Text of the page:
I’m caught by the humble nature this dedicatory prayer rolls off his tongue.  The buildings erected by man – the COB, the Administration Building, the Joseph Smith Memorial Building, etc. – testify of the strength and vitality of “THY work”?  Really?  The Lord needs buildings and monuments built by men to testify of His work?  And, am I reading that right to suggest that this Church is “the fountain from which truth rolls forth to fill the earth”?  All from the Conference Center.  Like this past weekend, where the truthfulness of “Follow the Prophet” was rammed into our heads every 10 minutes or thereabouts?  Even my mother, a true blue member if there ever were one, remarked how something must be “amiss” with the members to have such a message shared so frequently in one conference weekend.  Man, if that’s the fountain of truth, maybe someone might want to look at putting a new filter or two in the water system.  After all, we’re not talking about natural fountains, but man-made fountains as the testimony of His work.

And, lest these details get lost on us, Hinckley – the man who proclaimed to value “thrift,” “prudence,” and “conservatism,” all while deploring “waste,” and “extravagance” – states (in a dedicatory prayer nonetheless) that the building is “magnificent,” that the building itself demands to be looked upon with “respect and admiration,” that it is a veritable “thing of beauty to the beholder both inside and out,” and, lest we forget, a “beautiful structure.”

Thomas Monson, the current president of the Church ™ and successor to Gordon Hinckley, preceded this hubris (if only in time and space) by saying,

“Thanks be to God for our noble prophet, President Gordon B. Hinckley, who, with the foresight of a seer, recognized the need for this magnificent facility and, with the help of many others, “went to work.” The result is before us today and will be dedicated this morning.”[11]

Yes, the Church ™ fully believes that the foresight needed to build such an expansive and expensive building could only be done by a Seer.  Really?  The gifts of seership are in use, and we didn’t even know it.  Ammon, in teaching the people of Limhi (thanks be to Bruce for those handy chapter headings), described a seer in the following terms:

“…a seer is a revelator and a prophet also; and a gift which is greater can no man have, except he should possess the power of God, which no man can; yet a man may have great power given him from God. But a seer can know of things which are past, and also of things which are to come, and by them shall all things be revealed, or, rather, shall secret things be made manifest, and hidden things shall come to light, and things which are not known shall be made known by them, and also things shall be made known by them which otherwise could not be known.”[12]

Would it be presumptuous of me to borrow from Isaiah wherein he stated, “…the Lord hath poured out upon you the spirit of deep sleep. For behold, ye have closed your aeyes, and ye have brejected the prophets; and your rulers, and the seers hath he covered because of your iniquity.”  Or, perhaps from Micah wherein he stated, “Then shall the seers be aashamed, and the bdiviners confounded: yea, they shall all cover their lips; for there is cno answer of God.”?  Otherwise, can we really deem the building of the conference center as evidence that a seer is among us, using the gifts of seership?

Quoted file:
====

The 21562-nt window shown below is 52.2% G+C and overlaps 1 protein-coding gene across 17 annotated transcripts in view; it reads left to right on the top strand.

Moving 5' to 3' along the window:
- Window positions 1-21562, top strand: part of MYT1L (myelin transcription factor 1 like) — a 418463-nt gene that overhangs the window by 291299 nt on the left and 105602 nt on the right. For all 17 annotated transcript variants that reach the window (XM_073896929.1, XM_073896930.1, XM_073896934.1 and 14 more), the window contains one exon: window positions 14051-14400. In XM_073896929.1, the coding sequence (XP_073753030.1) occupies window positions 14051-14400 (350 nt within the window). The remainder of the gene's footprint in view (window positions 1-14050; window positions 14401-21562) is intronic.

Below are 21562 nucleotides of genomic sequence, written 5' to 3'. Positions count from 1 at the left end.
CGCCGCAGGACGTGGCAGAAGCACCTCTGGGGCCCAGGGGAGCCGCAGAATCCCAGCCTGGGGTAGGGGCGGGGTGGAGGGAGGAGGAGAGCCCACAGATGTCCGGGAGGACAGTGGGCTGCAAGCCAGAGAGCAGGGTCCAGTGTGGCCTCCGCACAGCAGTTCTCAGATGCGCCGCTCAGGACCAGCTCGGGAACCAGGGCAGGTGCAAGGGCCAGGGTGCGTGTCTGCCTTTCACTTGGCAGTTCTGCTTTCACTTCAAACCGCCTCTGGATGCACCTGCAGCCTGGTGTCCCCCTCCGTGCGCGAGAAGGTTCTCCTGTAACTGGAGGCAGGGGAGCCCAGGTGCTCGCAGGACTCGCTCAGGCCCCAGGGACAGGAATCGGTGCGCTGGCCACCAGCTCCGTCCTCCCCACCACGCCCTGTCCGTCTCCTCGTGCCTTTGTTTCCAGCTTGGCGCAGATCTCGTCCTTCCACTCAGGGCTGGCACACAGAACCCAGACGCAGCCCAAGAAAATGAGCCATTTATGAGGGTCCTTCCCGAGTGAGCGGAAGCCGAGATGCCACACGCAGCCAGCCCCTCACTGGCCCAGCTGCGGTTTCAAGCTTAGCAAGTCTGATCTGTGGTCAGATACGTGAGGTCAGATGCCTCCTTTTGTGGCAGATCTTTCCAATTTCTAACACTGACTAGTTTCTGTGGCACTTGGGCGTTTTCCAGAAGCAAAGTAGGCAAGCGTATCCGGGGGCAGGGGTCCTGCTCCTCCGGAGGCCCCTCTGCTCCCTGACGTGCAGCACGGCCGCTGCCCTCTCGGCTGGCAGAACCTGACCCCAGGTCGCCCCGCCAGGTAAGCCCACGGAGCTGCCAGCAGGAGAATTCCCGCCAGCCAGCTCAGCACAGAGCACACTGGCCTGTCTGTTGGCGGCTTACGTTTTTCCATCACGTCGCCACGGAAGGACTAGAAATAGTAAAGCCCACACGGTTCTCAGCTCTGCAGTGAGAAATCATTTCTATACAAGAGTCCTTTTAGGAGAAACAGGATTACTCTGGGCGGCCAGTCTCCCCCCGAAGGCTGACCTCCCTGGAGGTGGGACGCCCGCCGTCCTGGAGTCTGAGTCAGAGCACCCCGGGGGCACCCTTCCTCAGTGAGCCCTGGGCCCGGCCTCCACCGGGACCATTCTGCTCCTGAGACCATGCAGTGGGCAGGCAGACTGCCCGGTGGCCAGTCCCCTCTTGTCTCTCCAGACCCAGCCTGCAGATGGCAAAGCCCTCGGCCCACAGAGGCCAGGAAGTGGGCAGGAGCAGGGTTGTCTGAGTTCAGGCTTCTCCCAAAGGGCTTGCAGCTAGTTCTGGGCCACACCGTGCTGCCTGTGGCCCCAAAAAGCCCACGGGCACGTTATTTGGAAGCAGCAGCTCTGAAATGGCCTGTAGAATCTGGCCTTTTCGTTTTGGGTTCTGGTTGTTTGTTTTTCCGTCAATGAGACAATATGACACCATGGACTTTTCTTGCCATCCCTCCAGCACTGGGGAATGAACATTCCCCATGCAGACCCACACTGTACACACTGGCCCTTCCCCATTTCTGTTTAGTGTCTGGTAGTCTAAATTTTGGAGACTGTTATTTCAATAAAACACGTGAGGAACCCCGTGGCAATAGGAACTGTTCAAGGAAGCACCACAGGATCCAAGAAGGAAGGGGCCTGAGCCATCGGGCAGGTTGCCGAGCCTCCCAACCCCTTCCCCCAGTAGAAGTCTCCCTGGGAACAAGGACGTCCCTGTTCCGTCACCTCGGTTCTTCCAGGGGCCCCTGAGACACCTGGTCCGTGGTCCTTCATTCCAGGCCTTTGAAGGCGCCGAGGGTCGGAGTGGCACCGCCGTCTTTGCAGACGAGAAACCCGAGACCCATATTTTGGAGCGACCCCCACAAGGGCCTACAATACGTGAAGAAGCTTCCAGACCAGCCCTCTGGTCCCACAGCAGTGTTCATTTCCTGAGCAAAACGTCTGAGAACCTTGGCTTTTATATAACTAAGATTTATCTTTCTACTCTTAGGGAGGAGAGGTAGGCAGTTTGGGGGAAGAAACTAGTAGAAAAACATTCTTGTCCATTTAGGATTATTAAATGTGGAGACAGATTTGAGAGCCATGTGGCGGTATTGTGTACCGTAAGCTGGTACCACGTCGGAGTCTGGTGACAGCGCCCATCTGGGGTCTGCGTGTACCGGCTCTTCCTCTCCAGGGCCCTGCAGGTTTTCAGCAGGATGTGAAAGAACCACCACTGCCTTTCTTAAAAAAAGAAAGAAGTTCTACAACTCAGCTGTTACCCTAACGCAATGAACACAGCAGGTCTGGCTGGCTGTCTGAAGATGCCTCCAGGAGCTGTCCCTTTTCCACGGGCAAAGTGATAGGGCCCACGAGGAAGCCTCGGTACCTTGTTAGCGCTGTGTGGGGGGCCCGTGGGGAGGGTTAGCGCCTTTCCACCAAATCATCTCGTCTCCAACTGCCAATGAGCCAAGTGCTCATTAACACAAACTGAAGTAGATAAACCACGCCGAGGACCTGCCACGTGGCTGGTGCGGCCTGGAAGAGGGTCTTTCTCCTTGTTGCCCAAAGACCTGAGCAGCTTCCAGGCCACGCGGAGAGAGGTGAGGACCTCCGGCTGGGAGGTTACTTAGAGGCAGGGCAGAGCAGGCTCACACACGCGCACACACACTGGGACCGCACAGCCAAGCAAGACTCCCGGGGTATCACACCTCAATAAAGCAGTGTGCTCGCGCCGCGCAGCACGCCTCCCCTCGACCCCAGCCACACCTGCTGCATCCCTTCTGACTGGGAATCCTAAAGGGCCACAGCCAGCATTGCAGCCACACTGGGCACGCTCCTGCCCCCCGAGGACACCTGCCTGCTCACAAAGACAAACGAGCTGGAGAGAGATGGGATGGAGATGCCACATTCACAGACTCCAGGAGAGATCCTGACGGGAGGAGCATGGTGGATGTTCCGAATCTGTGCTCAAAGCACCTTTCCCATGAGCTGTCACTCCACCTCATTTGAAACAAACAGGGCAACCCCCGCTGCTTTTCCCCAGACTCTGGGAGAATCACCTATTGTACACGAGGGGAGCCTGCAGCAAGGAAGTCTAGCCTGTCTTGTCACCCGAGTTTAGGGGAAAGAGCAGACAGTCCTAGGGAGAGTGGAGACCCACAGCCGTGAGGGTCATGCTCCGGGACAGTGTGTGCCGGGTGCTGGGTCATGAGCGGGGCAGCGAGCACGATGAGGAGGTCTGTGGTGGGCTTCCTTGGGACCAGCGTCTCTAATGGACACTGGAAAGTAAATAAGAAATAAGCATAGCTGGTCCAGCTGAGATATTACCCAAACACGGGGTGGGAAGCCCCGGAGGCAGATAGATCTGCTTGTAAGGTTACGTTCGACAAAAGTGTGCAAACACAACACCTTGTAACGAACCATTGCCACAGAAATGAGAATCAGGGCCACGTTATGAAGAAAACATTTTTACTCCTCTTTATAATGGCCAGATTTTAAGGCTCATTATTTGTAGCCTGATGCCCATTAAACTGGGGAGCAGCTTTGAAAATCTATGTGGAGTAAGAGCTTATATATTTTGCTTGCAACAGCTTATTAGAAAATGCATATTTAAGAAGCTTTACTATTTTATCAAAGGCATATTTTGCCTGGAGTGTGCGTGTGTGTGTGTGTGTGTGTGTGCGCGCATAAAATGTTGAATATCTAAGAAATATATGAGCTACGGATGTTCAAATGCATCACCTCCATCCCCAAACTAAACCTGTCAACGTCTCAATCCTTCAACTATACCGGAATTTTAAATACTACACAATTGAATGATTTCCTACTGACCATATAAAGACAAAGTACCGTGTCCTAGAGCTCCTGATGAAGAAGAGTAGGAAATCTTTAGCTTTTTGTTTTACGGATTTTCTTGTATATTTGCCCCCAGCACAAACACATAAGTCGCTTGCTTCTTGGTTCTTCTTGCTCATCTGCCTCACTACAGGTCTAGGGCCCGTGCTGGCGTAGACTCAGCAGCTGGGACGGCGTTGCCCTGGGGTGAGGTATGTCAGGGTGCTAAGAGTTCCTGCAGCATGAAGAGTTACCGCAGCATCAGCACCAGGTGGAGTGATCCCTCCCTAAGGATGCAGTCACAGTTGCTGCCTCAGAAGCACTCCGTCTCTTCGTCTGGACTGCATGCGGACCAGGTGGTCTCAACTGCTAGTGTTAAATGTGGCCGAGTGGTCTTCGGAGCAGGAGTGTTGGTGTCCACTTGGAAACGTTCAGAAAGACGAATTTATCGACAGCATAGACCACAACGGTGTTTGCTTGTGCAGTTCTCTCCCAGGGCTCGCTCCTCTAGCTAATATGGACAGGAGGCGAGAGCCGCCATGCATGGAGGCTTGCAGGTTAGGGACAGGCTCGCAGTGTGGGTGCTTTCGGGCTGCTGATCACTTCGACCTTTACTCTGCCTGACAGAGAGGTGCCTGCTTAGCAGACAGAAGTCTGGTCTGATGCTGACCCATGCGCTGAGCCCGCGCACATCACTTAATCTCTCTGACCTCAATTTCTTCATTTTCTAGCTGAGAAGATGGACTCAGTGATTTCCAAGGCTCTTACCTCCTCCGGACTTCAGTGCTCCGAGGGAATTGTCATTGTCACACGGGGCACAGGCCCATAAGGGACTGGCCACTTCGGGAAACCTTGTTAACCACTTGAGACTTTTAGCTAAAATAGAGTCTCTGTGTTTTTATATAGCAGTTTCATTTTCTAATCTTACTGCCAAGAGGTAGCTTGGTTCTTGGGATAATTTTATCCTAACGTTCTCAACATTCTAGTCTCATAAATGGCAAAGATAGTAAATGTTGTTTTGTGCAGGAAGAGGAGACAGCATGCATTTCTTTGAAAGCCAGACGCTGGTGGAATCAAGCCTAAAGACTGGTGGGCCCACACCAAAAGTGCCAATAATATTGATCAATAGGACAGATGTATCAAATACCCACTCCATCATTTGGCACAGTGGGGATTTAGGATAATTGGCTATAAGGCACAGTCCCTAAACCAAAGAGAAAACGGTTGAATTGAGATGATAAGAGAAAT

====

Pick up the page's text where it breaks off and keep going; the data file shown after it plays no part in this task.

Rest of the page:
Ah, the hubris of me.  But, I digress.

And, perhaps with sarcasm dripping from his mouth, Monson, in this same talk, continued on to say,

“As we view the disillusionment that engulfs countless thousands today, we are learning the hard way what an ancient prophet wrote out for us 3,000 years ago: “He that loveth silver shall not be satisfied with silver; nor he that loveth abundance with increase.” [Eccl. 5:10.]

Sarcasm, over the pulpit in general conference?  We’d only be so lucky.  Instead, he (and we) fully believed this statement.  It simply can’t apply to us, the Chosen Ones, but rather to other churches, other people, other nations, other whoremongers and other idolaters.  But, certainly not the LDS Church ™.  We just dedicated a $300 million building[13] towards which we could look with “respect and admiration,” surely we’re exempt from these vices of clinging to our silver.  Then again, maybe we don’t love our silver, just our buildings and our money.  And our cash.  Cash is the denomination of choice.  “You can buy anything in this world with cash.”

The subsequent Church News likewise glowed with optimism:

“While the new Conference Center was the focus of much attention during the 170th Annual General Conference, it could not overshadow other indicators of spiritual growth and progress in the Church. Two members of the Second Quorum of the Seventy were sustained to the First Quorum, two other men were called and sustained to that quorum, and five Brethren were sustained to the Second Quorum of the Seventy. In addition, 39 new Area Authority Seventies were sustained, and plans were announced for six new temples.”[14]